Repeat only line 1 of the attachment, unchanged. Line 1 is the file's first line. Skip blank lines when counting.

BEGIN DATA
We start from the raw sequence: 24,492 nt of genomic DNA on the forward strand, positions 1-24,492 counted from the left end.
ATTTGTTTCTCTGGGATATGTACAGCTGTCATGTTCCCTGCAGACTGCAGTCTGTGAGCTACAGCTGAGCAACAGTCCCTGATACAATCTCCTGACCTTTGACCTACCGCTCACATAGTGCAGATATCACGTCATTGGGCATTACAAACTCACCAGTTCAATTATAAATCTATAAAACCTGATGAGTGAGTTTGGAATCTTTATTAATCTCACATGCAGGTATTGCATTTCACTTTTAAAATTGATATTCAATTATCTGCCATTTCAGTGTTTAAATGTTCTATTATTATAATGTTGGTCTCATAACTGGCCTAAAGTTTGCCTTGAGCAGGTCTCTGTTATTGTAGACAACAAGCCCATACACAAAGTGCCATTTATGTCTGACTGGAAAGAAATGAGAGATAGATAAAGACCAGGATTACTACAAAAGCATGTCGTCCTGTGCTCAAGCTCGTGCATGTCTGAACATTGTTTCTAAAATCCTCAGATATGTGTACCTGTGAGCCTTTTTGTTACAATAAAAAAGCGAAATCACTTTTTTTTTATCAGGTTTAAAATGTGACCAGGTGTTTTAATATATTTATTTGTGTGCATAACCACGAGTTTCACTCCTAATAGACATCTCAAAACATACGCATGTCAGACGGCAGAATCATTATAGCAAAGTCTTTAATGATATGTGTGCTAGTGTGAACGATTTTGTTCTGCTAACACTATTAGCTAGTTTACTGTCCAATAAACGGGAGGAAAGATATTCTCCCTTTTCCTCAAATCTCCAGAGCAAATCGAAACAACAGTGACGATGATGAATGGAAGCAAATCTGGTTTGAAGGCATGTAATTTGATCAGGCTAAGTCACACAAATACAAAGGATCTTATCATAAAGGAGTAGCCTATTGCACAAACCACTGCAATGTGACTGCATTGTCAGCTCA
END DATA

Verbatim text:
We start from the raw sequence: 24,492 nt of genomic DNA on the forward strand, positions 1-24,492 counted from the left end.